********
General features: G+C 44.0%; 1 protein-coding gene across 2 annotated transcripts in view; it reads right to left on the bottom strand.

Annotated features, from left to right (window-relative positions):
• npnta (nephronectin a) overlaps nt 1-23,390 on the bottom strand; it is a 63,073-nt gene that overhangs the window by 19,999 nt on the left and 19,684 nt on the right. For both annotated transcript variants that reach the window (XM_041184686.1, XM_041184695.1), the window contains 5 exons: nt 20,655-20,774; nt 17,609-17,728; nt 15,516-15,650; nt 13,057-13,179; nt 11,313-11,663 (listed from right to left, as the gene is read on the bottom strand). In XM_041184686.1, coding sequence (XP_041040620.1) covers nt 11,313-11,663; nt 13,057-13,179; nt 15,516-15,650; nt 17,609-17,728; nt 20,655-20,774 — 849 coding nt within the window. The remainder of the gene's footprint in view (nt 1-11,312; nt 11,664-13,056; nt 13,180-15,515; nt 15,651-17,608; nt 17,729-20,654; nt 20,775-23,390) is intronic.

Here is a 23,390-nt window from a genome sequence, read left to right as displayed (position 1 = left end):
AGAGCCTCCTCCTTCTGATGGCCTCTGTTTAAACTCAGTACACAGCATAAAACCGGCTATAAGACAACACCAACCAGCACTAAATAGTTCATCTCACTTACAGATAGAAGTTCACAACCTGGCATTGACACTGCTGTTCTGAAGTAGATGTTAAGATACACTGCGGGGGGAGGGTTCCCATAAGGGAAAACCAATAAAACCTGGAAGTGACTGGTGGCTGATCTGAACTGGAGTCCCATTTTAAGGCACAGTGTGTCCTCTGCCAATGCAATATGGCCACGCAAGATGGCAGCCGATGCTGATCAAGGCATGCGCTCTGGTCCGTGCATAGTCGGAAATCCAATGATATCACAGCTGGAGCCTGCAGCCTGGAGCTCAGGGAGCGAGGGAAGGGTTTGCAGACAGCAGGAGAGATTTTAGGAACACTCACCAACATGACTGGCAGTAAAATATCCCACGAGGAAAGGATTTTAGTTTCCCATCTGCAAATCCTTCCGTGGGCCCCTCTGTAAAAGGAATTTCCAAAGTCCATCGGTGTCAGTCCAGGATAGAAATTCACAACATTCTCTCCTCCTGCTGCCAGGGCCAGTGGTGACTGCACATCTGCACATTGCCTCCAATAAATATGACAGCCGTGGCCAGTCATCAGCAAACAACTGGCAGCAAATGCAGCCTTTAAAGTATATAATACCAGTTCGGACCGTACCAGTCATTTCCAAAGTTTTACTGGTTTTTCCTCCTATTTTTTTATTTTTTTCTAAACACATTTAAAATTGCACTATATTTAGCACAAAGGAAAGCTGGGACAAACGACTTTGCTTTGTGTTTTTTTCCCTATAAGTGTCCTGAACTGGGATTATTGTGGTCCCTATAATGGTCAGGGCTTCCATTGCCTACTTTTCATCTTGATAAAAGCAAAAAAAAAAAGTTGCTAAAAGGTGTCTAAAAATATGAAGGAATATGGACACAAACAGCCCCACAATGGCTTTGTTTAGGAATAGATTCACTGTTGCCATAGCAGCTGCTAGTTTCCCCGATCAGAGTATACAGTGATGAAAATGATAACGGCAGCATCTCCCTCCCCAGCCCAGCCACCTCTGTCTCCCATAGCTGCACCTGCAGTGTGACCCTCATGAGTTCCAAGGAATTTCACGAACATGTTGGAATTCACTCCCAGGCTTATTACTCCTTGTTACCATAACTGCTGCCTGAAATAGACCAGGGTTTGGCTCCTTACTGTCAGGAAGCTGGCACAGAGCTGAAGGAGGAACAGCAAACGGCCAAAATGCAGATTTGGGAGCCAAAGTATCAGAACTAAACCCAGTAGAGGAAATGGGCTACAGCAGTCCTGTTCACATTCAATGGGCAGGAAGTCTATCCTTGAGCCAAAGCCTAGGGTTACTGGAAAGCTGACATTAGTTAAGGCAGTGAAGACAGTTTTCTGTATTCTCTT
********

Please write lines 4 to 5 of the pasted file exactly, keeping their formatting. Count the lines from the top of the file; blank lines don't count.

Here is a 23,390-nt window from a genome sequence, read left to right as displayed (position 1 = left end):
AGAGCCTCCTCCTTCTGATGGCCTCTGTTTAAACTCAGTACACAGCATAAAACCGGCTATAAGACAACACCAACCAGCACTAAATAGTTCATCTCACTTACAGATAGAAGTTCACAACCTGGCATTGACACTGCTGTTCTGAAGTAGATGTTAAGATACACTGCGGGGGGAGGGTTCCCATAAGGGAAAACCAATAAAACCTGGAAGTGACTGGTGGCTGATCTGAACTGGAGTCCCATTTTAAGGCACAGTGTGTCCTCTGCCAATGCAATATGGCCACGCAAGATGGCAGCCGATGCTGATCAAGGCATGCGCTCTGGTCCGTGCATAGTCGGAAATCCAATGATATCACAGCTGGAGCCTGCAGCCTGGAGCTCAGGGAGCGAGGGAAGGGTTTGCAGACAGCAGGAGAGATTTTAGGAACACTCACCAACATGACTGGCAGTAAAATATCCCACGAGGAAAGGATTTTAGTTTCCCATCTGCAAATCCTTCCGTGGGCCCCTCTGTAAAAGGAATTTCCAAAGTCCATCGGTGTCAGTCCAGGATAGAAATTCACAACATTCTCTCCTCCTGCTGCCAGGGCCAGTGGTGACTGCACATCTGCACATTGCCTCCAATAAATATGACAGCCGTGGCCAGTCATCAGCAAACAACTGGCAGCAAATGCAGCCTTTAAAGTATATAATACCAGTTCGGACCGTACCAGTCATTTCCAAAGTTTTACTGGTTTTTCCTCCTATTTTTTTATTTTTTTCTAAACACATTTAAAATTGCACTATATTTAGCACAAAGGAAAGCTGGGACAAACGACTTTGCTTTGTGTTTTTTTCCCTATAAGTGTCCTGAACTGGGATTATTGTGGTCCCTATAATGGTCAGGGCTTCCATTGCCTACTTTTCATCTTGATAAAAGCAAAAAAAAAAAGTTGCTAAAAGGTGTCTAAAAATATGAAGGAATATGGACACAAACAGCCCCACAATGGCTTTGTTTAGGAATAGATTCACTGTTGCCATAGCAGCTGCTAGTTTCCCCGATCAGAGTATACAGTGATGAAAATGATAACGGCAGCATCTCCCTCCCCAGCCCAGCCACCTCTGTCTCCCATAGCTGCACCTGCAGTGTGACCCTCATGAGTTCCAAGGAATTTCACGAACATGTTGGAATTCACTCCCAGGCTTATTACTCCTTGTTACCATAACTGCTGCCTGAAATAGACCAGGGTTTGGCTCCTTACTGTCAGGAAGCTGGCACAGAGCTGAAGGAGGAACAGCAAACGGCCAAAATGCAGATTTGGGAGCCAAAGTATCAGAACTAAACCCAGTAGAGGAAATGGGCTACAGCAGTCCTGTTCACATTCAATGGGCAGGAAGTCTATCCTTGAGCCAAAGCCTAGGGTTACTGGAAAGCTGACATTAGTTAAGGCAGTGAAGACAGTTTTCTGTATTCTCTT